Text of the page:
At its party conference in Dublin last week, the European Liberal Democrat and Reform Party (ELDR) changed its name to the Alliance of Liberal and Democrats for Europe Party (ALDE Party), so bringing the European party identity in line with the liberal group in the European Parliament, which is already known as ALDE.
The move was primarily a branding exercise ahead of elections to the European Parliament in June 2014. Guy Verhofstadt, the leader of the ALDE group in the European Parliament, said: “It makes sense for the ALDE group in the European Parliament to be reflected in an ALDE Party, uniting the EU's centrist forces under one umbrella.”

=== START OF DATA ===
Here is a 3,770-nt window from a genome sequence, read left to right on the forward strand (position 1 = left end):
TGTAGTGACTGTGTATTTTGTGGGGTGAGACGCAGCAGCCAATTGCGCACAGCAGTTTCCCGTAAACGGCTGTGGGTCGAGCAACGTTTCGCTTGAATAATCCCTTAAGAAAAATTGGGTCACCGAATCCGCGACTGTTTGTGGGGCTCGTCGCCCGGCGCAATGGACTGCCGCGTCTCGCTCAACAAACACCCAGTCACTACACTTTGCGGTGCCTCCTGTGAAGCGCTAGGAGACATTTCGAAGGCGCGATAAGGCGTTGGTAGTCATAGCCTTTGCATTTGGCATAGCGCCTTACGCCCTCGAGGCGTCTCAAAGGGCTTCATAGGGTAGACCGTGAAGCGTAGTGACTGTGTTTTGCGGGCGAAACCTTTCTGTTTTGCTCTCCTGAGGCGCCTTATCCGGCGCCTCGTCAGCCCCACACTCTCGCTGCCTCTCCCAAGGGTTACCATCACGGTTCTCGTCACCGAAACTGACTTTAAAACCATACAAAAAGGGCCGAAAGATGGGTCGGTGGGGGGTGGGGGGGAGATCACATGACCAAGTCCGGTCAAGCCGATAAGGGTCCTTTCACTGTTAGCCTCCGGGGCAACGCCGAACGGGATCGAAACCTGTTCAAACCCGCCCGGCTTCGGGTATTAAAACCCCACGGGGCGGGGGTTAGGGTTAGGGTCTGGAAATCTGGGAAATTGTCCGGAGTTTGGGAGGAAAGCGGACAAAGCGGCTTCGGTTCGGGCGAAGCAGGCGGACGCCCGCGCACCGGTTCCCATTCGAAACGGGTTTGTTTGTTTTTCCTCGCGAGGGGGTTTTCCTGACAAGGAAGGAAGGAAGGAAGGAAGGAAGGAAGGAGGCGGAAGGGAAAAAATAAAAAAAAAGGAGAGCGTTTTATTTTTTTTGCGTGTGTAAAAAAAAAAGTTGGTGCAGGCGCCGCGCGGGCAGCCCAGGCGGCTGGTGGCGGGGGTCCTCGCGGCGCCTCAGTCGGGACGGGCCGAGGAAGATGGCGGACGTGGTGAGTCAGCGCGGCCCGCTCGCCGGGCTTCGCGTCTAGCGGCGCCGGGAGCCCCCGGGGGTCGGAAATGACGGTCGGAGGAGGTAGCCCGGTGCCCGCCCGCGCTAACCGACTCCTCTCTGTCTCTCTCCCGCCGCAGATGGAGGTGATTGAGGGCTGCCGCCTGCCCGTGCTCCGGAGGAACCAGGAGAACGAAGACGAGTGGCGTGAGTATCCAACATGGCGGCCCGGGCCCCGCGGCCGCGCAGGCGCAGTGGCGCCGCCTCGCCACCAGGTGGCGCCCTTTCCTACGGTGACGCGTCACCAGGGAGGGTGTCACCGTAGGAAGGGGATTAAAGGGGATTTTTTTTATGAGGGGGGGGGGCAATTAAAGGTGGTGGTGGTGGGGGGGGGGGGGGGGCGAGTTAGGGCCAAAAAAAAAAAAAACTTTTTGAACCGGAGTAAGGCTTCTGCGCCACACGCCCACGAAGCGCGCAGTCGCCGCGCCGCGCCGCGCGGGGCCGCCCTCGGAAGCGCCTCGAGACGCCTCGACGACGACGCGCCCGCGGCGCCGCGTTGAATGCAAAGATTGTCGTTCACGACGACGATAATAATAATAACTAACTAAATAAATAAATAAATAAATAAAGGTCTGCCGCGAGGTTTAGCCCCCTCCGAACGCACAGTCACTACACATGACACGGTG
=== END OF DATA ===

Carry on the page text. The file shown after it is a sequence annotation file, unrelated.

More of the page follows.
If only it were that simple. There are 11 MEPs who are members of the ALDE group in the Parliament and who are either independent (such as Austrian Angelika Werthmann, who got thrown out of her party) or members of a party that is not affiliated with the ALDE Party (as is the case with five members of the centrist Mouvement Démocrate from France).
What Verhofstadt would like is to be able to harness the resources of all the national parties in what is now the ALDE Party to promote his ALDE group. In particular he needs better support from French and Italian liberals.
The Europe-wide parties are intending to field candidates for the post of president of the European Commission as part of their manifestoes in the 2014 elections to the Parliament. Verhofstadt is doubtless hoping to be chosen as the liberals' candidate for Commission president at ALDE's next conference, in Pula, Croatia, in May.